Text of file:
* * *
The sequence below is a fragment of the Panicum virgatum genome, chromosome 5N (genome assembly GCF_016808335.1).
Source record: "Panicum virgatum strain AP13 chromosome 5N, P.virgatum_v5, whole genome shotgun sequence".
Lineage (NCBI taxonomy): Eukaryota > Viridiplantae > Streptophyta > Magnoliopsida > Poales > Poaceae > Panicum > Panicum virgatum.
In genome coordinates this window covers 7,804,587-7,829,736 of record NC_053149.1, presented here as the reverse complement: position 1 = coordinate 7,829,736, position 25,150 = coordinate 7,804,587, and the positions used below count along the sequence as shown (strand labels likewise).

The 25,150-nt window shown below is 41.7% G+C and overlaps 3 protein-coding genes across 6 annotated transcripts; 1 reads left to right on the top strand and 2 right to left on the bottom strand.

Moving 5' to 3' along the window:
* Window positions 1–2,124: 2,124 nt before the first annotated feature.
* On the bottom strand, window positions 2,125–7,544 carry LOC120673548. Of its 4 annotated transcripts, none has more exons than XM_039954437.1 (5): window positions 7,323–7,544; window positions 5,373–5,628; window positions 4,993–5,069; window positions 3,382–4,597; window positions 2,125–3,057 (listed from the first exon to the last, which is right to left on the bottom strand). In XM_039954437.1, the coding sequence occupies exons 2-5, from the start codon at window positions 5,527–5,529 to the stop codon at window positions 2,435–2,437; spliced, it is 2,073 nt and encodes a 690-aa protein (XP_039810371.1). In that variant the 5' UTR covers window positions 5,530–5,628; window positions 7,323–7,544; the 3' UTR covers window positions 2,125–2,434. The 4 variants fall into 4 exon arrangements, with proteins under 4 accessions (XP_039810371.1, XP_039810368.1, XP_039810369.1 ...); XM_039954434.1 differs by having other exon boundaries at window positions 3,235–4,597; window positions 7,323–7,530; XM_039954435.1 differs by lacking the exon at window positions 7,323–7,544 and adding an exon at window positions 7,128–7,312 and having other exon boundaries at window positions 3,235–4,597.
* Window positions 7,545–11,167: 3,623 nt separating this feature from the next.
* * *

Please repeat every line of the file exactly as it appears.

The sequence below is a fragment of the Panicum virgatum genome, chromosome 5N (genome assembly GCF_016808335.1).
Source record: "Panicum virgatum strain AP13 chromosome 5N, P.virgatum_v5, whole genome shotgun sequence".
Lineage (NCBI taxonomy): Eukaryota > Viridiplantae > Streptophyta > Magnoliopsida > Poales > Poaceae > Panicum > Panicum virgatum.
In genome coordinates this window covers 7,804,587-7,829,736 of record NC_053149.1, presented here as the reverse complement: position 1 = coordinate 7,829,736, position 25,150 = coordinate 7,804,587, and the positions used below count along the sequence as shown (strand labels likewise).

The 25,150-nt window shown below is 41.7% G+C and overlaps 3 protein-coding genes across 6 annotated transcripts; 1 reads left to right on the top strand and 2 right to left on the bottom strand.

Moving 5' to 3' along the window:
* Window positions 1–2,124: 2,124 nt before the first annotated feature.
* On the bottom strand, window positions 2,125–7,544 carry LOC120673548. Of its 4 annotated transcripts, none has more exons than XM_039954437.1 (5): window positions 7,323–7,544; window positions 5,373–5,628; window positions 4,993–5,069; window positions 3,382–4,597; window positions 2,125–3,057 (listed from the first exon to the last, which is right to left on the bottom strand). In XM_039954437.1, the coding sequence occupies exons 2-5, from the start codon at window positions 5,527–5,529 to the stop codon at window positions 2,435–2,437; spliced, it is 2,073 nt and encodes a 690-aa protein (XP_039810371.1). In that variant the 5' UTR covers window positions 5,530–5,628; window positions 7,323–7,544; the 3' UTR covers window positions 2,125–2,434. The 4 variants fall into 4 exon arrangements, with proteins under 4 accessions (XP_039810371.1, XP_039810368.1, XP_039810369.1 ...); XM_039954434.1 differs by having other exon boundaries at window positions 3,235–4,597; window positions 7,323–7,530; XM_039954435.1 differs by lacking the exon at window positions 7,323–7,544 and adding an exon at window positions 7,128–7,312 and having other exon boundaries at window positions 3,235–4,597.
* Window positions 7,545–11,167: 3,623 nt separating this feature from the next.